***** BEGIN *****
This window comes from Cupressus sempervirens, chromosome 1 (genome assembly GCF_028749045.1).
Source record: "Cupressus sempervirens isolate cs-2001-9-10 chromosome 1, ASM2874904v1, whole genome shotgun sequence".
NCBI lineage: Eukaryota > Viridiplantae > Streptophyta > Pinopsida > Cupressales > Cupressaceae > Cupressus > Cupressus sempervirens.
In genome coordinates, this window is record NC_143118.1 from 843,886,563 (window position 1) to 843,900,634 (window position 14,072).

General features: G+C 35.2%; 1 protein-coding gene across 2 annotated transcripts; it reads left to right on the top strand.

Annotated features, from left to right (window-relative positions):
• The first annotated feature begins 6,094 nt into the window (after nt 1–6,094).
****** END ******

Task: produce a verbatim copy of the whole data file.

This window comes from Cupressus sempervirens, chromosome 1 (genome assembly GCF_028749045.1).
Source record: "Cupressus sempervirens isolate cs-2001-9-10 chromosome 1, ASM2874904v1, whole genome shotgun sequence".
NCBI lineage: Eukaryota > Viridiplantae > Streptophyta > Pinopsida > Cupressales > Cupressaceae > Cupressus > Cupressus sempervirens.
In genome coordinates, this window is record NC_143118.1 from 843,886,563 (window position 1) to 843,900,634 (window position 14,072).

General features: G+C 35.2%; 1 protein-coding gene across 2 annotated transcripts; it reads left to right on the top strand.

Annotated features, from left to right (window-relative positions):
• The first annotated feature begins 6,094 nt into the window (after nt 1–6,094).